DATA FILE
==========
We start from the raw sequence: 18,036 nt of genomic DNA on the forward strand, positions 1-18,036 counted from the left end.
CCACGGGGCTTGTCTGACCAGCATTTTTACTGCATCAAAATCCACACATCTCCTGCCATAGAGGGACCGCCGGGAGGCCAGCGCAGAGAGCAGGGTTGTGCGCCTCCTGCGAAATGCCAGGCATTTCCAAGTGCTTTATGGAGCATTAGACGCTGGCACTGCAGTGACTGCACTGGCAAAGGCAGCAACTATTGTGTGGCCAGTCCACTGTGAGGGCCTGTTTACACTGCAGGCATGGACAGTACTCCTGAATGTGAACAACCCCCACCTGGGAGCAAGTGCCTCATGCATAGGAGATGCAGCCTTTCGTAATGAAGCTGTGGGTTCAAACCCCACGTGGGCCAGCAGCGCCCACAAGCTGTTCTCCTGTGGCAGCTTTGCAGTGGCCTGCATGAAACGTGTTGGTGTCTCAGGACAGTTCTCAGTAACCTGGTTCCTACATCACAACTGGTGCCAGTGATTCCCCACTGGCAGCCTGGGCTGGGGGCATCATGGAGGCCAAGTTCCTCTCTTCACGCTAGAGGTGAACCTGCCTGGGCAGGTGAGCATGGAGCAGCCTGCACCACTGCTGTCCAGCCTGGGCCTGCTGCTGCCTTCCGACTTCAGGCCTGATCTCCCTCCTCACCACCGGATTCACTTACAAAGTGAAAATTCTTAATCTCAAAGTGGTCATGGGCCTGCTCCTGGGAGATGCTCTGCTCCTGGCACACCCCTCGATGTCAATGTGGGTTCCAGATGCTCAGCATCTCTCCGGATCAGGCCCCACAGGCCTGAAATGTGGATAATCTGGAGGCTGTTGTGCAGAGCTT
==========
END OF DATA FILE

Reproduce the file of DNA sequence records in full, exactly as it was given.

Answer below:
We start from the raw sequence: 18,036 nt of genomic DNA on the forward strand, positions 1-18,036 counted from the left end.
CCACGGGGCTTGTCTGACCAGCATTTTTACTGCATCAAAATCCACACATCTCCTGCCATAGAGGGACCGCCGGGAGGCCAGCGCAGAGAGCAGGGTTGTGCGCCTCCTGCGAAATGCCAGGCATTTCCAAGTGCTTTATGGAGCATTAGACGCTGGCACTGCAGTGACTGCACTGGCAAAGGCAGCAACTATTGTGTGGCCAGTCCACTGTGAGGGCCTGTTTACACTGCAGGCATGGACAGTACTCCTGAATGTGAACAACCCCCACCTGGGAGCAAGTGCCTCATGCATAGGAGATGCAGCCTTTCGTAATGAAGCTGTGGGTTCAAACCCCACGTGGGCCAGCAGCGCCCACAAGCTGTTCTCCTGTGGCAGCTTTGCAGTGGCCTGCATGAAACGTGTTGGTGTCTCAGGACAGTTCTCAGTAACCTGGTTCCTACATCACAACTGGTGCCAGTGATTCCCCACTGGCAGCCTGGGCTGGGGGCATCATGGAGGCCAAGTTCCTCTCTTCACGCTAGAGGTGAACCTGCCTGGGCAGGTGAGCATGGAGCAGCCTGCACCACTGCTGTCCAGCCTGGGCCTGCTGCTGCCTTCCGACTTCAGGCCTGATCTCCCTCCTCACCACCGGATTCACTTACAAAGTGAAAATTCTTAATCTCAAAGTGGTCATGGGCCTGCTCCTGGGAGATGCTCTGCTCCTGGCACACCCCTCGATGTCAATGTGGGTTCCAGATGCTCAGCATCTCTCCGGATCAGGCCCCACAGGCCTGAAATGTGGATAATCTGGAGGCTGTTGTGCAGAGCTT